Tell me more about your experience competing in the National Veterans Creative Arts Festival. What did it mean for you to win? 

I have won Gold and Silver in multiple musical categories more than ten times in the National Veterans Creative Arts Festival. I will never forget my first win and first show. Each win has been an honor.

How it works is that veterans from all over the United States compete by video or stage show in art, music, drama, writing, and media at VA hospitals nationwide. The first-place winners from each hospital are then sent to a central VA spot to compete and ranked first, second, or third nationally. Then, they will handpick first-place winners to participate in a show. I don’t know how they choose who gets to participate, but the ones who get to come are the best of the best. The festival organizers will then pick artists of various art forms and build a show around their first-place acts. 

I didn’t know what to expect the first time I participated in the National Veterans Creative Arts Festival because I had not performed on a stage in many years. When I got there, about 60 or so other artists were invited. We were all given folders with music that we needed to learn, and we had rehearsals all day. I quickly became comrades with the other veterans, and we helped each other get through the show. It reminded me of when I used to work in theater and nightclubs, so I could draw back on my memory of being in that life. But I was afraid because I didn’t know if I belonged there. I was older, anxious, and unsure if I could do it anymore. The music director sensed my nervousness and said, “You got this. Just take your time. Don’t rush.” He talked to me so nice. I’ll never forget that. When I finished performing, he approached me and said, “I think you should continue working on your music. You have a beautiful voice.”

The following year, Jesse asked me to compete again. I sang “Hero, A Wind Beneath My Wings” for that show. I did that song as a goal and was shocked when I competed and won first place. I was like, “What, I won again?”

Since winning the festival over ten times, you have been invited to sing at VA hospitals and other platforms. What have these experiences taught you as a performing artist?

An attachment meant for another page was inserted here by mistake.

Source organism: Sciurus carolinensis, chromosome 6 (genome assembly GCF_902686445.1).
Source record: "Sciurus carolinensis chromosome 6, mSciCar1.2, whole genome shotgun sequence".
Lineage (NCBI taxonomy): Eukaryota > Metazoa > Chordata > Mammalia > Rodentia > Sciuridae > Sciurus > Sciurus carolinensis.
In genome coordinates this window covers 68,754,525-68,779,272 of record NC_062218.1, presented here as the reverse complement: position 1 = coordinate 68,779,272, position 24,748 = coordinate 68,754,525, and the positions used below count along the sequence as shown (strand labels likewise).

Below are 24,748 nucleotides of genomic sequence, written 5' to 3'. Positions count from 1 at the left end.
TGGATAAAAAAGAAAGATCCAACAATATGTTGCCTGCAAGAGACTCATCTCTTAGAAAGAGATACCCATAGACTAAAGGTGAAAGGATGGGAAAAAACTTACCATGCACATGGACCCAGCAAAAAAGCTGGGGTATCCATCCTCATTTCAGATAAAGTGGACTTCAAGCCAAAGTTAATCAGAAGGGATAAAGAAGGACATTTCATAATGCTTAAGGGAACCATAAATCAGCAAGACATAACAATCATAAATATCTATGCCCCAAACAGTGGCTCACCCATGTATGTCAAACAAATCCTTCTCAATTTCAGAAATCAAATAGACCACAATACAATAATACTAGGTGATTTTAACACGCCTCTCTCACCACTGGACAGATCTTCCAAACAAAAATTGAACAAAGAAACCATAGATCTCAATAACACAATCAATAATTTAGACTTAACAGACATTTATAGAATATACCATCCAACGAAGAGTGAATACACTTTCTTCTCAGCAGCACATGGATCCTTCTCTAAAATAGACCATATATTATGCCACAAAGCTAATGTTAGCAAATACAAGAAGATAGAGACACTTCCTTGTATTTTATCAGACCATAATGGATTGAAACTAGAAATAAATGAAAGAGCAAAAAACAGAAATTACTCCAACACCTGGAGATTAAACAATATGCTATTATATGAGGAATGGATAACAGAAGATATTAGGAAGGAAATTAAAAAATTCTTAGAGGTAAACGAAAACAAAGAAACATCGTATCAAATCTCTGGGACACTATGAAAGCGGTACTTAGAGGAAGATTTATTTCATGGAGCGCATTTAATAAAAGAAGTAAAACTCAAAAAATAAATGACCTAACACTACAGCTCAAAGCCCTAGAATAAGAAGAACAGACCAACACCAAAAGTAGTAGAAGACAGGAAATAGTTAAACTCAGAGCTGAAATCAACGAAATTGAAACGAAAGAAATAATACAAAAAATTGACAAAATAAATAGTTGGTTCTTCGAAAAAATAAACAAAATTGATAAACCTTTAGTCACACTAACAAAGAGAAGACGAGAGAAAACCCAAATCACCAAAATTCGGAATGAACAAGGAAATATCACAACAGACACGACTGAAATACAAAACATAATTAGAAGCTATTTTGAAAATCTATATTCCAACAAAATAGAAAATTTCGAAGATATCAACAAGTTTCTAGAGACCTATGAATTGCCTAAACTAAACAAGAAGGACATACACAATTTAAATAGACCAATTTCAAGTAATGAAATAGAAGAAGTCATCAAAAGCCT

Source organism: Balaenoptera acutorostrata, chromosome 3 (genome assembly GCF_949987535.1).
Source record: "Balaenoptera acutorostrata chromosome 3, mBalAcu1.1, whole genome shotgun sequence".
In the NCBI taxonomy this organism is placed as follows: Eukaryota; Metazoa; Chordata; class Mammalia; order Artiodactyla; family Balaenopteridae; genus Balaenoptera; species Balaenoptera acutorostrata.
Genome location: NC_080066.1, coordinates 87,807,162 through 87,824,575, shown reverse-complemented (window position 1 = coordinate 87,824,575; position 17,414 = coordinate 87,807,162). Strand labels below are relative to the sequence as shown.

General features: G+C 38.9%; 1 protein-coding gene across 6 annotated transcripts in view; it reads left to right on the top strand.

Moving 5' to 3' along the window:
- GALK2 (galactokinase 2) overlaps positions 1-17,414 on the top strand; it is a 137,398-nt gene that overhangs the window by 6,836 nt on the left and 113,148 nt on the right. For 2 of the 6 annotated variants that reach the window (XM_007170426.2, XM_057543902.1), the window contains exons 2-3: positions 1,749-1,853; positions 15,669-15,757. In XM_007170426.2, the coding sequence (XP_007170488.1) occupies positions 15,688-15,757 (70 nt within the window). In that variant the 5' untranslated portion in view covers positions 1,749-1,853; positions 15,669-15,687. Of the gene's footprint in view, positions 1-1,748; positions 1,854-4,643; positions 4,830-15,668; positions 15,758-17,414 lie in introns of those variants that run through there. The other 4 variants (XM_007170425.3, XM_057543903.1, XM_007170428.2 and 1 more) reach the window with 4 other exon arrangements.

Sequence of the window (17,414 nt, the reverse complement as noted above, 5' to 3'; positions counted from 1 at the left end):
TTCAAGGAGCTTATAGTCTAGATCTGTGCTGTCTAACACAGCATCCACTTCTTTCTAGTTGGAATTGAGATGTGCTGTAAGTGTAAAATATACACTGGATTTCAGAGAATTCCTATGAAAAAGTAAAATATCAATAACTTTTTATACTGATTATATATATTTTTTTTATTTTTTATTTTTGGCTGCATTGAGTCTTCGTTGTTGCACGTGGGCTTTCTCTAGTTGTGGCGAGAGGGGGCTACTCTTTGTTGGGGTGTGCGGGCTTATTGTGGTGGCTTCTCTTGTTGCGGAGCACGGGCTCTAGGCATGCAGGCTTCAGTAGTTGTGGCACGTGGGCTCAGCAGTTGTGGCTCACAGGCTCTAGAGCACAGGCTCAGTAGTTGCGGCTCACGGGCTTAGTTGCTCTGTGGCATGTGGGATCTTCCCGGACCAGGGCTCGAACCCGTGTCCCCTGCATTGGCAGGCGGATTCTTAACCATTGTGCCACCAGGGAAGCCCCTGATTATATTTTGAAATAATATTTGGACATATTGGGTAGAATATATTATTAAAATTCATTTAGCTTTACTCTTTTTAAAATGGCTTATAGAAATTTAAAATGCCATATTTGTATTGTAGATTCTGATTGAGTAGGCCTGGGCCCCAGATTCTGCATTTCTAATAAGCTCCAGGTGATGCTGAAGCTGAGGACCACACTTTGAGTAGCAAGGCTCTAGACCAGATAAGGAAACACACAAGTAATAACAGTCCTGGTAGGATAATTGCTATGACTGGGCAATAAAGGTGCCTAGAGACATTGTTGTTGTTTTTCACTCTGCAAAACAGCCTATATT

I’ve learned to be humble and grateful. It is always an honor to be invited to sing for others. I’ve also learned how to sing in severe pain. Learning how to sing with chronic pain is a challenge because you never know what kind of pain you’re going to be in or the strength of the pain. And often, the pain can be so fierce that it can knock you down to your knees. 

Another thing I’ve learned is not to cheat the audience out of anything. You give them what they came for. Give them your all. 

One day, I was trying to leave the house to go out and compete, but I was in a lot of pain. And my son said, “If you don’t feel good, why are you going?” And I said, “Well, I’m not going to feel good if I stay home, so I might as well go.” I competed that day and got first place; even though I was doubled over and tears came down my face, I was determined. So, I am learning to continue to be determined about what I’m doing. 

You once said singing is the medicine doctors can’t prescribe. Can you elaborate on what you mean by that? 

When I sing for the veterans weekly or daily, I would sing but be in pain. But there’s something about the music; I don’t know if the music is healing me or if it’s healing the patients. 

Suppose you think about an analgesic balm. When you lay it on your skin, it might be cooling at first, and then it helps to relax whatever’s hurting you. That’s how I think about the voice. The voice goes out like a healing balm. I look at the audience as I sing and see the smiles on their faces. I can tell the music is helping them. Maybe it’s helping them remember a good time or making them feel better. And I think because I’m doing it, some of that medicine is spilling onto me, too. There have been times when I was singing that my body pain was so bad I could barely see straight. But when it’s time for me to sing, I close my eyes, and the pain disappears for those few seconds, minutes, or moments when I am singing.